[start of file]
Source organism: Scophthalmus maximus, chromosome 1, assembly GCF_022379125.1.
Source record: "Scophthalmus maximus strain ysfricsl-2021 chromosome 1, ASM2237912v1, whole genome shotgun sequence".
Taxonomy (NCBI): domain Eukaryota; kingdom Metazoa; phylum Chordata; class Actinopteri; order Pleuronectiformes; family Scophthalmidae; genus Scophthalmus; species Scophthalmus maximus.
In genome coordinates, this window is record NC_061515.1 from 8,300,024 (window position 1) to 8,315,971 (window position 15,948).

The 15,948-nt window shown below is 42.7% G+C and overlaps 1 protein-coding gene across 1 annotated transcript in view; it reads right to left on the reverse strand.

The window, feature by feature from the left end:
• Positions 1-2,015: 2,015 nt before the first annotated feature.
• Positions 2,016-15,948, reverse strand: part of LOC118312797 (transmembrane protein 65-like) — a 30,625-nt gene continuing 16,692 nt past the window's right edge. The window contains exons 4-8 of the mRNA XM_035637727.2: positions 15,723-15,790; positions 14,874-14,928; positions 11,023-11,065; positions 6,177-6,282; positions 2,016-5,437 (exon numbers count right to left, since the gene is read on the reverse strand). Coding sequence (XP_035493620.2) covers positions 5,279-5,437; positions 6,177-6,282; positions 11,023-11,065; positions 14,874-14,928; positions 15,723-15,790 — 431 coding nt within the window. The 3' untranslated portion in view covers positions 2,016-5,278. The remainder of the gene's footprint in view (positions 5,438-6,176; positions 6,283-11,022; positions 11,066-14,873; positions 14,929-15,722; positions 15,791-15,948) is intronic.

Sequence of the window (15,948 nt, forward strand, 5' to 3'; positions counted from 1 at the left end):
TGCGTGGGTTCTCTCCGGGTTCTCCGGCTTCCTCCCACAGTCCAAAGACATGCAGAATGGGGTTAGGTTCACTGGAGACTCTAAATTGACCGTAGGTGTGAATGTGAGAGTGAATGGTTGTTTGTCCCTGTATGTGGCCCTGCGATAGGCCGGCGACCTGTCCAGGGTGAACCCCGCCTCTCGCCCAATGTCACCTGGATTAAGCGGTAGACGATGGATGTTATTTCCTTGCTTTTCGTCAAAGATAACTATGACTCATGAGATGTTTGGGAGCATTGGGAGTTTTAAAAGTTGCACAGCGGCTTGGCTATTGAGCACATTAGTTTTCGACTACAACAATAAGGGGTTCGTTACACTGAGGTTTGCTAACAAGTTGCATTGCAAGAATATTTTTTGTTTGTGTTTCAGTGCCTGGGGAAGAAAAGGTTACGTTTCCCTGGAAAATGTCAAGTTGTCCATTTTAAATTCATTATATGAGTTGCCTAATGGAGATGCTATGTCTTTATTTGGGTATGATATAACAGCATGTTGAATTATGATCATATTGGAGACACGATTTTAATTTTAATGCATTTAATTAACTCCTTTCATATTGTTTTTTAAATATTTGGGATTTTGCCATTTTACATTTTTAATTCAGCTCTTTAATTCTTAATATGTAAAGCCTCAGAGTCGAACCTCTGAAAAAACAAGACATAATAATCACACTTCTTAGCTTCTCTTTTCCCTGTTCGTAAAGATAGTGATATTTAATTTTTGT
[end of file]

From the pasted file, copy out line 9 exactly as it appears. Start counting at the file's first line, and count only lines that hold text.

Sequence of the window (15,948 nt, forward strand, 5' to 3'; positions counted from 1 at the left end):